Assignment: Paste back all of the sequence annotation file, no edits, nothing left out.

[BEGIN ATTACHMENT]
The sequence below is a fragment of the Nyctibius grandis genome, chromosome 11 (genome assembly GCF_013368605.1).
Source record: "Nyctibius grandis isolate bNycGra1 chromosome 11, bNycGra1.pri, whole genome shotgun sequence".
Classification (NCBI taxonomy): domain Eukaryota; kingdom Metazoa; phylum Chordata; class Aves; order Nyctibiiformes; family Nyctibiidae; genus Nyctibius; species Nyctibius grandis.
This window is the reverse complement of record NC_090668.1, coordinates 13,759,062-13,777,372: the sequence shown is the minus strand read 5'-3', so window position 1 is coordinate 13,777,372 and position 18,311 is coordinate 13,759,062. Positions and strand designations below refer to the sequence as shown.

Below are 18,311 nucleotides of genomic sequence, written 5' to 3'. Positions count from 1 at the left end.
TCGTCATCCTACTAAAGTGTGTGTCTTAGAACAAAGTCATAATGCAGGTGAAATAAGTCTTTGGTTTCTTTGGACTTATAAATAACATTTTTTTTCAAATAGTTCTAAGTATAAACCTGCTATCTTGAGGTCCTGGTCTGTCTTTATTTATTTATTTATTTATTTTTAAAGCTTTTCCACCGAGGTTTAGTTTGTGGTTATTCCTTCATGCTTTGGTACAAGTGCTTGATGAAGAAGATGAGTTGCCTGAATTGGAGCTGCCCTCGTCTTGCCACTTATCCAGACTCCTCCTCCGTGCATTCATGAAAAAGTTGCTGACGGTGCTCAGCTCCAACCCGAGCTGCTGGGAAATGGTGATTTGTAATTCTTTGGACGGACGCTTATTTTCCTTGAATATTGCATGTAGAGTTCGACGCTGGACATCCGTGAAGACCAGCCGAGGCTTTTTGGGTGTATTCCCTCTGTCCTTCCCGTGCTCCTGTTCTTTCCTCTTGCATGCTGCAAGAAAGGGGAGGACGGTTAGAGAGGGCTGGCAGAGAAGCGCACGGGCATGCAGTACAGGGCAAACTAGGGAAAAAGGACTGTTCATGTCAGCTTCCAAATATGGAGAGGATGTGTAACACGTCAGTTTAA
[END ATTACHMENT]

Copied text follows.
The sequence below is a fragment of the Nyctibius grandis genome, chromosome 11 (genome assembly GCF_013368605.1).
Source record: "Nyctibius grandis isolate bNycGra1 chromosome 11, bNycGra1.pri, whole genome shotgun sequence".
Classification (NCBI taxonomy): domain Eukaryota; kingdom Metazoa; phylum Chordata; class Aves; order Nyctibiiformes; family Nyctibiidae; genus Nyctibius; species Nyctibius grandis.
This window is the reverse complement of record NC_090668.1, coordinates 13,759,062-13,777,372: the sequence shown is the minus strand read 5'-3', so window position 1 is coordinate 13,777,372 and position 18,311 is coordinate 13,759,062. Positions and strand designations below refer to the sequence as shown.

Below are 18,311 nucleotides of genomic sequence, written 5' to 3'. Positions count from 1 at the left end.
TCGTCATCCTACTAAAGTGTGTGTCTTAGAACAAAGTCATAATGCAGGTGAAATAAGTCTTTGGTTTCTTTGGACTTATAAATAACATTTTTTTTCAAATAGTTCTAAGTATAAACCTGCTATCTTGAGGTCCTGGTCTGTCTTTATTTATTTATTTATTTATTTTTAAAGCTTTTCCACCGAGGTTTAGTTTGTGGTTATTCCTTCATGCTTTGGTACAAGTGCTTGATGAAGAAGATGAGTTGCCTGAATTGGAGCTGCCCTCGTCTTGCCACTTATCCAGACTCCTCCTCCGTGCATTCATGAAAAAGTTGCTGACGGTGCTCAGCTCCAACCCGAGCTGCTGGGAAATGGTGATTTGTAATTCTTTGGACGGACGCTTATTTTCCTTGAATATTGCATGTAGAGTTCGACGCTGGACATCCGTGAAGACCAGCCGAGGCTTTTTGGGTGTATTCCCTCTGTCCTTCCCGTGCTCCTGTTCTTTCCTCTTGCATGCTGCAAGAAAGGGGAGGACGGTTAGAGAGGGCTGGCAGAGAAGCGCACGGGCATGCAGTACAGGGCAAACTAGGGAAAAAGGACTGTTCATGTCAGCTTCCAAATATGGAGAGGATGTGTAACACGTCAGTTTAA